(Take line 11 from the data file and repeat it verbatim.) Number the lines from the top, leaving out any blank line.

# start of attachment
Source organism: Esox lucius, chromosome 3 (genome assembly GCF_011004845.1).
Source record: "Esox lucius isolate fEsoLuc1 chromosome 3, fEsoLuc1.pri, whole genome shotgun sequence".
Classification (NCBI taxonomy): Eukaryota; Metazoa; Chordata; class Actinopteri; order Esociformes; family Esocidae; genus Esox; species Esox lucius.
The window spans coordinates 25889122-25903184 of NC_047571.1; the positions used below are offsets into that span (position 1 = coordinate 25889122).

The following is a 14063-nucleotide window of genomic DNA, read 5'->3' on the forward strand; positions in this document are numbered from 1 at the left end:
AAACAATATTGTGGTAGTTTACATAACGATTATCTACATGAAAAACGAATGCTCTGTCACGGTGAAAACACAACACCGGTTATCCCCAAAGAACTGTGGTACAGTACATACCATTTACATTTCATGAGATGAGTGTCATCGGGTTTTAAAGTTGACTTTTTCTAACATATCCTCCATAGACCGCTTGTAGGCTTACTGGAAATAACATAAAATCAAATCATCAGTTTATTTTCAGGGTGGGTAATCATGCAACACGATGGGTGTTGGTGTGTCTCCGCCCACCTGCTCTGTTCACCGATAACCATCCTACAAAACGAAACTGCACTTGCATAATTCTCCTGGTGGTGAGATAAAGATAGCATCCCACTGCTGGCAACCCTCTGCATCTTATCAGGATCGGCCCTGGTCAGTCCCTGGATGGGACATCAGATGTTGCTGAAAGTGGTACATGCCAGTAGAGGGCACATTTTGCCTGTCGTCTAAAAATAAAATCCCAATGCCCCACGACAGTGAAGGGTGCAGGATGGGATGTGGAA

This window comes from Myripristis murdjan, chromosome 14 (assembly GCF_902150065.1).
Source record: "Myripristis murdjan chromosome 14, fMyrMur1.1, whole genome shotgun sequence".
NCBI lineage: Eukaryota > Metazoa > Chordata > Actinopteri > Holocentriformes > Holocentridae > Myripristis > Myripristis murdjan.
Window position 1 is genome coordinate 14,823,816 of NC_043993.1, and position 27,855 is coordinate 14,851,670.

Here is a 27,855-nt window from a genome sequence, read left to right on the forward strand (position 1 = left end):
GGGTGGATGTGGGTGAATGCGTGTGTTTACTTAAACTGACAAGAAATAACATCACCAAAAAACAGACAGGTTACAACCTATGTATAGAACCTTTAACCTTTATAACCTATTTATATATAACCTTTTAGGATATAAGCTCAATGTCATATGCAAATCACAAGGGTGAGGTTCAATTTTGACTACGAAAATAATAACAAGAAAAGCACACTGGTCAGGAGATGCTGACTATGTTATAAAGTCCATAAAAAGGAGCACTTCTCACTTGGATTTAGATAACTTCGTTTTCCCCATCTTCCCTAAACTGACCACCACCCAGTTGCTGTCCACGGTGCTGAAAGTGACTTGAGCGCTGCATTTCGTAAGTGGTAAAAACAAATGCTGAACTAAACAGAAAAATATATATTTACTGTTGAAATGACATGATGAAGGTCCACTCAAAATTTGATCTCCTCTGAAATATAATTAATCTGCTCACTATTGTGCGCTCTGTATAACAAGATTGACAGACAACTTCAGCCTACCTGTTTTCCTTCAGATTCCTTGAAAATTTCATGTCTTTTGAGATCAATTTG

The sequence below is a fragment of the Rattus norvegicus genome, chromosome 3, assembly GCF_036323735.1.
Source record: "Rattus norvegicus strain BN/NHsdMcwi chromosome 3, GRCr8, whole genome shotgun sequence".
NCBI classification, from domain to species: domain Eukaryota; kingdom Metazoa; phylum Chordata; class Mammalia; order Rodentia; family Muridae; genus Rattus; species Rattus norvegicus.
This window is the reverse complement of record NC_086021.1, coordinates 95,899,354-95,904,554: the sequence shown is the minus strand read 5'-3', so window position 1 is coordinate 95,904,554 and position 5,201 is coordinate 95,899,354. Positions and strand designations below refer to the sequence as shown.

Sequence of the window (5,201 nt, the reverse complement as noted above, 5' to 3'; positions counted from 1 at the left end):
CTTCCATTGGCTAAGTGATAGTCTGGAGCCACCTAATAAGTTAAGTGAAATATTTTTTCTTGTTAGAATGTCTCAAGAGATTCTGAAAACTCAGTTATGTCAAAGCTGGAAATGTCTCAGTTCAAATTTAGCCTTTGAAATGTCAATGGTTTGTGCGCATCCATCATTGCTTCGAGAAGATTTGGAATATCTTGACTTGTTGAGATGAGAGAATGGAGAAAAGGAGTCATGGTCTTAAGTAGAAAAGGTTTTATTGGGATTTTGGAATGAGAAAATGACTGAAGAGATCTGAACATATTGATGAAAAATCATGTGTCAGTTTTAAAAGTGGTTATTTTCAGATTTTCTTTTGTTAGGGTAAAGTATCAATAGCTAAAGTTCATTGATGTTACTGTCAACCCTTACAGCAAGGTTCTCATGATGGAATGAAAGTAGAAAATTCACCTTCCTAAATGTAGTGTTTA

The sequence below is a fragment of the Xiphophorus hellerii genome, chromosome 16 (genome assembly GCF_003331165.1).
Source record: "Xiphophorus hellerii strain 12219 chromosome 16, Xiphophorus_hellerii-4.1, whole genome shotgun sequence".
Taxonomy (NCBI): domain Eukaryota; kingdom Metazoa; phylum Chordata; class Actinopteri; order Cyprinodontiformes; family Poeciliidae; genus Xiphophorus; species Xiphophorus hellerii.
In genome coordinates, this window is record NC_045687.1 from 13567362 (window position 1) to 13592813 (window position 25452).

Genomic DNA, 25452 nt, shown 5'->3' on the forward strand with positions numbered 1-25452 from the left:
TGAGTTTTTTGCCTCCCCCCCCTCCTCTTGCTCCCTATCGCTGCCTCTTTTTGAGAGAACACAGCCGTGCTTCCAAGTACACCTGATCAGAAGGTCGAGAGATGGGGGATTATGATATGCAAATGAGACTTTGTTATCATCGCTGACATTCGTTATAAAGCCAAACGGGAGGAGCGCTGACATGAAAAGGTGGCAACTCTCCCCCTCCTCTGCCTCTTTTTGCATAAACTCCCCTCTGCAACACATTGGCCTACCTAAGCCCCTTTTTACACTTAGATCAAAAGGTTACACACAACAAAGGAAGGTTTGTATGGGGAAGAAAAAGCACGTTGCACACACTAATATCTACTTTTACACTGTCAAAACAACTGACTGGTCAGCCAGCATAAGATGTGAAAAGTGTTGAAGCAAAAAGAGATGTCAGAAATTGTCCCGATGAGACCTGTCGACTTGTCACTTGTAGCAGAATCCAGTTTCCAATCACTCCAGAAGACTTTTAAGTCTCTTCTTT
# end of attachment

Here is a 27,855-nt window from a genome sequence, read left to right on the forward strand (position 1 = left end):